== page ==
Desk of Brad

Being a Good Consultant

We are a relationship led company. In every respect, the quality and strength of our relationships determine the short and long-term success of our business. Qualitatively, this is the most important point of judgment regarding the health of employees, partners, clients, and the company. If you can’t build and maintain great relationships, consulting is not a good career option for you.

My strategy for building relationships with my clients has always been frequent, short communication with all the constituents of the business. I’ve opted for quick calls and made myself available for insightful conversation and complaints, positioning myself as a point of escalation for any challenges. In addition to the quality assurance calls, I frequently share an article that I like or a white paper that I’ve authored. It is important to have a mix of thought leadership with QA and sales.

The model is simple… check in frequently, add value, and look for new opportunities. This allowed me to be the CEO, lead strategist, and head sales guy for a long time before we added to our headcount. When I think about being a good consultant at Tahzoo, this model should be built into our everyday activities. It doesn’t matter what your role is at Tahzoo, we all have clients and customers that need to be engaged.

This is the first in a three-part series for the Desk of Brad. This week we are focusing on habits for checking infrequently.

For as long as I can remember, I’ve had a list of people that I would touch base with daily, weekly, monthly, and quarterly. There is judgment required to ensure the cadence and scope of the relationships are sufficient to be successful. When you think about your clients, the folks you work with every day, and the client with their broader set of constituents, how would you schedule connecting with them?

It’s safe to talk to people that like you, and we have all been trained to find a coach, however, the courage and the thought leadership to tackle objectors to drive consensus is essential for our business. Although a major portion of our work is deliverable-based, we are all agents of change helping our client achieve what is possible.

In order to check in frequently, there needs to be something to discuss. There is an old saying “interested is interesting”… Meaning people often think to themselves that you are an interesting person because you’ve expressed interest in them. When engaging your clients and building relationships, just ask a lot of questions. They don’t have to be personal – for many clients, it’s sufficient to understand their goals at work or the complexities that they face. You can also discuss clearly defined success metrics, hard numbers, and schedules for the project, or bring meaningful thought leadership to drive those conversations. I always subscribe to a Google Alert for my accounts, because I want to know the latest breaking news.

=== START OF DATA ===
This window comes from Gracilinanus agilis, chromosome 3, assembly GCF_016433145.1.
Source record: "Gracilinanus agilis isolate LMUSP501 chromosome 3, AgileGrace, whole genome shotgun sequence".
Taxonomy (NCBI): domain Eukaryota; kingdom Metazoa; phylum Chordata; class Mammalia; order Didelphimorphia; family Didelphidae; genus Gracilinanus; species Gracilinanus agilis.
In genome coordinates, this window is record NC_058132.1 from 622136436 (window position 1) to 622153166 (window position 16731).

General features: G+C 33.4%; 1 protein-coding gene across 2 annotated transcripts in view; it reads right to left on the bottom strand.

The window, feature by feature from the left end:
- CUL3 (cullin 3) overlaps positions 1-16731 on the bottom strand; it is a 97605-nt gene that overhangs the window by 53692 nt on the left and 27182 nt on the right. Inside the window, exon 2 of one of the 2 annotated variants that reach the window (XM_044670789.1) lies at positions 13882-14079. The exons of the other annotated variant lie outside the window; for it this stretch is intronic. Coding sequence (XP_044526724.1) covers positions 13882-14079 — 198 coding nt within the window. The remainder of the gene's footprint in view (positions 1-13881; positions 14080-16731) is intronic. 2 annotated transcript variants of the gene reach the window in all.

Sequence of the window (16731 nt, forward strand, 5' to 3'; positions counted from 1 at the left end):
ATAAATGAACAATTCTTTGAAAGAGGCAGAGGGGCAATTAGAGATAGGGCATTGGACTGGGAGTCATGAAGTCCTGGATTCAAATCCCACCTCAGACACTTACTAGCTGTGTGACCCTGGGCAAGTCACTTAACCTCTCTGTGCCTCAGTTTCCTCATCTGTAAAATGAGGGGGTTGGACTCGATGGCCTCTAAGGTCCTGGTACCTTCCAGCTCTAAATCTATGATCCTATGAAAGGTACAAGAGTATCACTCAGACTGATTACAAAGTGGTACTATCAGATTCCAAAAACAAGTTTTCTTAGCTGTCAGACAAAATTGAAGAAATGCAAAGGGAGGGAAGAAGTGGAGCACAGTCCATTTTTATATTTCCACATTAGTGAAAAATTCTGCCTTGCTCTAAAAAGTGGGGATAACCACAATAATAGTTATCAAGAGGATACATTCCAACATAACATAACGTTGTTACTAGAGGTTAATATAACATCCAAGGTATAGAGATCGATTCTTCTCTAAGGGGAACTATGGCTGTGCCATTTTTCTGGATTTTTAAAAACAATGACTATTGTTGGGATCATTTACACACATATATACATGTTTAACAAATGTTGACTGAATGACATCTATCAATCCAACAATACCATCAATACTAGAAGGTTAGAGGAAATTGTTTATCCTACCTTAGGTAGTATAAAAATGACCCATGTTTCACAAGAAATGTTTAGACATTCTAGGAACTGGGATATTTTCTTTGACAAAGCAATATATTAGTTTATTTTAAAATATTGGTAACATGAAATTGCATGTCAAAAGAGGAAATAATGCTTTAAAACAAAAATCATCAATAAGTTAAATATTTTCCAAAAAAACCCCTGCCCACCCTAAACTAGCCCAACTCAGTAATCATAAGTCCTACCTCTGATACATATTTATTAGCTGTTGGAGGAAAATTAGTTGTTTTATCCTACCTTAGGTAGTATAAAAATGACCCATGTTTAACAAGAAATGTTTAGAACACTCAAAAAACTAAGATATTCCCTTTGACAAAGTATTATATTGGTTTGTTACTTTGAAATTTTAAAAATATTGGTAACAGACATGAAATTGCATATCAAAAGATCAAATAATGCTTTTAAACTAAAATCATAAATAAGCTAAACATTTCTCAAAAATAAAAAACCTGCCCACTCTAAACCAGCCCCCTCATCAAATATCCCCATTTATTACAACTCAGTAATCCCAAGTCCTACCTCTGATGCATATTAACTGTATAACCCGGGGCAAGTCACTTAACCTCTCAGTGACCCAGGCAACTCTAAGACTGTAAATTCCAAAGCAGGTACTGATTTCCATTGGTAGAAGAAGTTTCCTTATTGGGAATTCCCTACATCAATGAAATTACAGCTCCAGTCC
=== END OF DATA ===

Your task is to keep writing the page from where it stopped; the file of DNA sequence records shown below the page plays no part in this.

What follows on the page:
I’ve put together a checklist for you to consider as a strategy for the check-in frequently discipline:

• Create a list of daily, weekly, monthly, and quarterly contacts in each account.
• Build an email list for sending out thought leadership articles.
• Create a document that outlines the relevant issues, topics for check-in, and areas of interest for thought leadership for accounts.
• Every week (Monday morning) review your contact list and create a schedule for your touchpoints.
• Read and collect information from the subject matter experts within Tahzoo and share it with your clients.
• If you need an article, point of view, or any piece of thought leadership, reach out to Tahzoo leadership and make the request – we’ll get you something to send to the client.

Relationship building isn’t hard, it just takes discipline and a little focus. It’s a habit – hard to get started, but after seven weeks in a row, you’ll have it down. You need to have something meaningful to share or your client with feel pestered, or worse yet, bored. The key here is to begin building relationships by checking in frequently, being genuinely interested in them, and having something thoughtful to share… pretty straightforward. I’d like everyone to take an inventory of the number of active relationships they have within an account and double that number over the next two months.